Dragonflies don't buzz around looking for humans to bite—but if you're another bug, watch out. "Dragonflies have powerful biting mouthparts that are primarily used for capturing mosquitoes, midges, and flies as a food source," Smith says. "Dragonflies will not bite humans in most cases, but the rare exception may occur when handling a live dragonfly; they may bite you as a means of self-defense."
Some species of crickets, such as the Jerusalem cricket, are capable of biting humans if provoked. Still, it's rare for these critters to bite. "The cricket species kids run into in North America are basically harmless," Spagna says. "I handle the common 'house cricket' Acheta domesticus in my behavior classes regularly, with bare hands, and they have never bitten me." Try these techniques to keep the worst bugs away.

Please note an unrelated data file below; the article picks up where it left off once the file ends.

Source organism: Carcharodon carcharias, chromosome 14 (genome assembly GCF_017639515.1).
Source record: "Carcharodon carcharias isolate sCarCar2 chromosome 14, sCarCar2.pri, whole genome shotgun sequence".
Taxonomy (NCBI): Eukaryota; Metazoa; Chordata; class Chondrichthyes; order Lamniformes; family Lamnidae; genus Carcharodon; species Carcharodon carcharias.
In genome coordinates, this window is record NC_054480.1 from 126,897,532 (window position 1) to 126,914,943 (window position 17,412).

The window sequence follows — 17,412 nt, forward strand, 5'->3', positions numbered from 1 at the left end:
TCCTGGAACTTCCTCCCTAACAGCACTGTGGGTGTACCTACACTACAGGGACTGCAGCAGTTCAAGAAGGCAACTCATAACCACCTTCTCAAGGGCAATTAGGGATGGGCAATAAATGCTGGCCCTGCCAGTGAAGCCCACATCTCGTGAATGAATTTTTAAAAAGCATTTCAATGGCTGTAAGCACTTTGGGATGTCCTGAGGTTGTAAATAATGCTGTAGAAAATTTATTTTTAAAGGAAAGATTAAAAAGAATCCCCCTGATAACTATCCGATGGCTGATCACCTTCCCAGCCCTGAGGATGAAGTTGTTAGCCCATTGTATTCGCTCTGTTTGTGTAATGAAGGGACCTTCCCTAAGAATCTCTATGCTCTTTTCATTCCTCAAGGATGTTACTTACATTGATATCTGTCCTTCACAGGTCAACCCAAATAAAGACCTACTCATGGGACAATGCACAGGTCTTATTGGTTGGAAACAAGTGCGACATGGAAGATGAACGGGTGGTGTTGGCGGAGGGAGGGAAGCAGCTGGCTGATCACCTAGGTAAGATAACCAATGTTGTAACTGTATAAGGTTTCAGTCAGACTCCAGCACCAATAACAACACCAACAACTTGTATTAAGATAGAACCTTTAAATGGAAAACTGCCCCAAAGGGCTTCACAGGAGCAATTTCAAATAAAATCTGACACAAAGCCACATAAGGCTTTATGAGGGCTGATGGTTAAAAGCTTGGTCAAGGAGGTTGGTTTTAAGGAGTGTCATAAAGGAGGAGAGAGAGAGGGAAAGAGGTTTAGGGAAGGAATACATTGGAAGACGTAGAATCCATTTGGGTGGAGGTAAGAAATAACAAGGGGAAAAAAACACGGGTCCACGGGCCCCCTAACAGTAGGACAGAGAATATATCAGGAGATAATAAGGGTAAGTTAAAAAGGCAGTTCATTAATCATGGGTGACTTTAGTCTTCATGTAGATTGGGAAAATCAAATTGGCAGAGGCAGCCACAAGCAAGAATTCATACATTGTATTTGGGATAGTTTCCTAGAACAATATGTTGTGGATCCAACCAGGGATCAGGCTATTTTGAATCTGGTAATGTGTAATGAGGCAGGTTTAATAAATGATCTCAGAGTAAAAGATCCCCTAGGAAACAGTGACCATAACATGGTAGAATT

"It's not an insect, but millipedes, the friendly, docile relative of the centipedes, can hurt humans when they're threatened," Ricci says. "The yellow-spotted millipede will curl into a ball when threatened, and leak hydrogen cyanide, a strong poison, onto the person holding it. This isn't usually enough to kill a human, but you definitely should wash your hands thoroughly and avoid touching your face or eating food immediately after!"
Spiders get a bad rap, considering their very important role in helping keep the bug population in check. Spider bites are rare—they won't bite unless they feel threatened and in the United States, other than the brown recluse and the black widow, spiders bites are harmless. "My students have shared with me many myths about 'the most dangerous insect' or the 'most venomous spider,'" says Dr. Spagna. "These are not just mostly wrong—they tend to be wildly wrong! People generally overestimate the danger of things that give them a creepy feeling." They're not only helpful, spiders make the most incredible webs—just check these examples out.